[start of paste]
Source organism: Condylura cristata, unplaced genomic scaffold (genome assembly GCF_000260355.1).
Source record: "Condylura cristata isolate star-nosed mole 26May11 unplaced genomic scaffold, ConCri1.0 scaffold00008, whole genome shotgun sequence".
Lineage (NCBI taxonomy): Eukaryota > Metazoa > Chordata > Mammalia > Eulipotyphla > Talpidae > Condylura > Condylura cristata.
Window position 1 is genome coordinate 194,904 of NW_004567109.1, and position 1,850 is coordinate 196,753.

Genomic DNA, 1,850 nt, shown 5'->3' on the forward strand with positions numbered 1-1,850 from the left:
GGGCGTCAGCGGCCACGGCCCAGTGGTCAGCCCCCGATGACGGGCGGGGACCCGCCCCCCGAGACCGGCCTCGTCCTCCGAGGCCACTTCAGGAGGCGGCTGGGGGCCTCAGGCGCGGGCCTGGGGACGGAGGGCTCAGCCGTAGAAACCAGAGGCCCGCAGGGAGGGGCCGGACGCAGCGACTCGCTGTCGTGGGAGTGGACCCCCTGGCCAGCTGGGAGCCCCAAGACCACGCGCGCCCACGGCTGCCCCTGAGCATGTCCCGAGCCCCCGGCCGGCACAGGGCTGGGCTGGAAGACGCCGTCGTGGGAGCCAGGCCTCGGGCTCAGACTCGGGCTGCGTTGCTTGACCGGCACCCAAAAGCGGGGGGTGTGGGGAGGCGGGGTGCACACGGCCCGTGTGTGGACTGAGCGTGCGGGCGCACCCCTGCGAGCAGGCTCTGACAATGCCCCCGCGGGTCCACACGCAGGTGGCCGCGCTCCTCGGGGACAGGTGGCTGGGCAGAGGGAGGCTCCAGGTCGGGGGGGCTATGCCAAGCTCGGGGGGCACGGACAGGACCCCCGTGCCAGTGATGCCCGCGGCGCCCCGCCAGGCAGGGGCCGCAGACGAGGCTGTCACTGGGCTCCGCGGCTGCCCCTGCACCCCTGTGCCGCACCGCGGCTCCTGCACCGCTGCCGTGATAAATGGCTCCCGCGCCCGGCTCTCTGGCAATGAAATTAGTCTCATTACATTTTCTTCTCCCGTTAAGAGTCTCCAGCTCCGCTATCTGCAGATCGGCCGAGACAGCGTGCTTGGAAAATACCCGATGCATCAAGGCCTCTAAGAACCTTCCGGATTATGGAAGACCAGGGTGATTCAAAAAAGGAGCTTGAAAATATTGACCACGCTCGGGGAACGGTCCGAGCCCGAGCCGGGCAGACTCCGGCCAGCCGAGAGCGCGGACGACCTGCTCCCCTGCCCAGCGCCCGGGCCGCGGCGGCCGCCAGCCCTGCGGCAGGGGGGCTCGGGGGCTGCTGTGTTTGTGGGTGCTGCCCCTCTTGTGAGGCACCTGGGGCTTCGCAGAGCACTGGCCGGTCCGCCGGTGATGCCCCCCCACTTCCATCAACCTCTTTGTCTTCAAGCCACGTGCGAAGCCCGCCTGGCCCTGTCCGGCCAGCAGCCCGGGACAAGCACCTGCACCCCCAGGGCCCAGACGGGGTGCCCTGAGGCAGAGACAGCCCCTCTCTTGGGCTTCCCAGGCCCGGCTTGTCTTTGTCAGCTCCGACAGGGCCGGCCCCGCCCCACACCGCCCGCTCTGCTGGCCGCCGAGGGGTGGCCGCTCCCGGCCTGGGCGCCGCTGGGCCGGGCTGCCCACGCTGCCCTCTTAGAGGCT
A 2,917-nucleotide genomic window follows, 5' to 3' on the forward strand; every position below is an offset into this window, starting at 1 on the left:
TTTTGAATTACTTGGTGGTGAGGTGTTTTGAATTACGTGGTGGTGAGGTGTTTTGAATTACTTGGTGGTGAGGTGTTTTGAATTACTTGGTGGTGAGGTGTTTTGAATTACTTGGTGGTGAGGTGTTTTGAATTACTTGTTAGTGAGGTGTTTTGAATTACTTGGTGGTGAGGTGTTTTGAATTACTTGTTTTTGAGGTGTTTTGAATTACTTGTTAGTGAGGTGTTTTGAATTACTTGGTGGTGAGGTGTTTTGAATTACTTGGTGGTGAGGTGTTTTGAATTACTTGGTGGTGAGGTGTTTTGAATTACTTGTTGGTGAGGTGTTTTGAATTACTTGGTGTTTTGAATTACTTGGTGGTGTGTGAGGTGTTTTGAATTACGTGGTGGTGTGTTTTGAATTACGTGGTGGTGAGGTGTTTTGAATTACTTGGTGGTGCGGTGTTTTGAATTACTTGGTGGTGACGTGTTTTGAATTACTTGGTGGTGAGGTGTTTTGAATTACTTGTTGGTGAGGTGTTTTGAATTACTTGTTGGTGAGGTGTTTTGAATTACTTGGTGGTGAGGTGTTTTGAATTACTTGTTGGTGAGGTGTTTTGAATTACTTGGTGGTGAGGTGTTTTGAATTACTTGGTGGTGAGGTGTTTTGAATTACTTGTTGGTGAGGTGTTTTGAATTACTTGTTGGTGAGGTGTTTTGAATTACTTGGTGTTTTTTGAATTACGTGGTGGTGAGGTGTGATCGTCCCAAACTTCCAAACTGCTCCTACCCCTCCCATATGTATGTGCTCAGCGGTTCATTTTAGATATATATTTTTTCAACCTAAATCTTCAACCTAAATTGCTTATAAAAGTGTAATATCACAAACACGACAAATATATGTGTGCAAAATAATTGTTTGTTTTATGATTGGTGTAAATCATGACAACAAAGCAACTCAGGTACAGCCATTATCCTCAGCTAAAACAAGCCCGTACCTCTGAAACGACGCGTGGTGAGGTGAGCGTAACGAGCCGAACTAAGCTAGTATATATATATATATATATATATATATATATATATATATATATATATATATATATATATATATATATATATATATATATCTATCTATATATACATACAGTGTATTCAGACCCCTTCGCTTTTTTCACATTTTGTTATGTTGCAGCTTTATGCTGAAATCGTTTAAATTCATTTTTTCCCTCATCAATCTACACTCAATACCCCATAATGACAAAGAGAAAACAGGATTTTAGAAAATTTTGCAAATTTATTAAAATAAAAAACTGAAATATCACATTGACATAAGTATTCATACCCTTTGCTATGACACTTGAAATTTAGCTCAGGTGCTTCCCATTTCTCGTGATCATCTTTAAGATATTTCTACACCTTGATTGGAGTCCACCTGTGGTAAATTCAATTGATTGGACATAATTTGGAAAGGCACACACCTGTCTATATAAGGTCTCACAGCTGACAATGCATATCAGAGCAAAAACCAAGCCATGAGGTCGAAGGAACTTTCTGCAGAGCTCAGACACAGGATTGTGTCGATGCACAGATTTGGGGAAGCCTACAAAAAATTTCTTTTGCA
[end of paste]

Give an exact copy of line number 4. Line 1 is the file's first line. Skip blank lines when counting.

Window position 1 is genome coordinate 194,904 of NW_004567109.1, and position 1,850 is coordinate 196,753.